>>FF> DesignInquirers DIers, including myself, were overcome by a strange fad/mania after I introduced the idea of a workshop that hits the pause button, allowing participants to reflect on a sense of lost and found time and to play with the experience of real time and slow time. I was surprised and pleased by the success of the hands-on part of the activity, as a young scholar and new teacher I’m still finding my place in my chosen discipline of material culture. The small weavings confirmed my belief that process is important, even to those of who work with materials in our own practice. Sometimes simplicity is best when it comes to projects, and small tapestries are really some of the simplest textile projects one can create. The process of weaving in this case seemed to tap into some deeper need for participants, and inspire textile weavings, paper weavings, and even weavings made of grass and plastic.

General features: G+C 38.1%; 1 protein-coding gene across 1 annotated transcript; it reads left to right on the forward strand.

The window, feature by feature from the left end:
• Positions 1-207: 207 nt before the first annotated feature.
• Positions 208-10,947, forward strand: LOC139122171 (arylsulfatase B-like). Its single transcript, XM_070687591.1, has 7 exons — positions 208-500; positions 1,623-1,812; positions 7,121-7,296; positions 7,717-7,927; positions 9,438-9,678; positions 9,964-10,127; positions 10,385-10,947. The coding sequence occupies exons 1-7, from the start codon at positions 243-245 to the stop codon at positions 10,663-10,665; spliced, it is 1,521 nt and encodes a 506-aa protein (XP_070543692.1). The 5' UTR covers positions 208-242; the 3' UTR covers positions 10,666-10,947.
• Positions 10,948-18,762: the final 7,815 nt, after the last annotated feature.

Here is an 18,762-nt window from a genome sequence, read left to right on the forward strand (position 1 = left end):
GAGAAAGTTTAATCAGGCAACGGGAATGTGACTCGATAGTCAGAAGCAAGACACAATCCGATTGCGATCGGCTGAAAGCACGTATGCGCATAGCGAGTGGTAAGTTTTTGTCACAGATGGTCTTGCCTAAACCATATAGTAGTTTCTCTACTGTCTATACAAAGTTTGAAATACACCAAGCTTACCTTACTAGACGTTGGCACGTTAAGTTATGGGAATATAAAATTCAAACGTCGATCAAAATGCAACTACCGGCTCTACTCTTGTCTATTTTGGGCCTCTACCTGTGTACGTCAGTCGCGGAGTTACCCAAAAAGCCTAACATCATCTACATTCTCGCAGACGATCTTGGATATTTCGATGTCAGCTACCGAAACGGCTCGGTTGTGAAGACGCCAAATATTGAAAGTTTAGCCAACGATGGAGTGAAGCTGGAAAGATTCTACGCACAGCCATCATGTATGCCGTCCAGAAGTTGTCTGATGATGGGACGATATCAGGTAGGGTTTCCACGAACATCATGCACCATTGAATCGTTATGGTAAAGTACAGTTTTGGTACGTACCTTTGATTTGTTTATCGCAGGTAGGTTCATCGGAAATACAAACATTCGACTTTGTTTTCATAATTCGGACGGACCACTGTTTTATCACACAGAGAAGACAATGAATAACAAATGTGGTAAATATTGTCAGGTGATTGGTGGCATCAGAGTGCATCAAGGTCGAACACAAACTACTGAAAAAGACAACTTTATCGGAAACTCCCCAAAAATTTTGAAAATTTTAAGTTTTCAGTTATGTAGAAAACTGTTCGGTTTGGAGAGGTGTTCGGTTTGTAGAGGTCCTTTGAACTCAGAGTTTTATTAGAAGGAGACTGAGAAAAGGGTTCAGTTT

While I haven’t yet connected this work to my own larger projects (beyond my general interest in DIY craft), I hope that I will be able to do this in the future. In the meantime, because of my current coursework, my interest is focusing around the food at DI and the food landscape DesignInquirers create together. Food is as much of a process as weaving, and is even older, so it isn’t as much of a stretch as one might think. The process of cooking is just as absorbing as weaving can be, and creates a different kind of outcome. I am hoping to create a project that delves deeper into the ways DesignInquirers create collaborative food landscapes, drawing on the history of the place itself and on interviews with other Inquirers.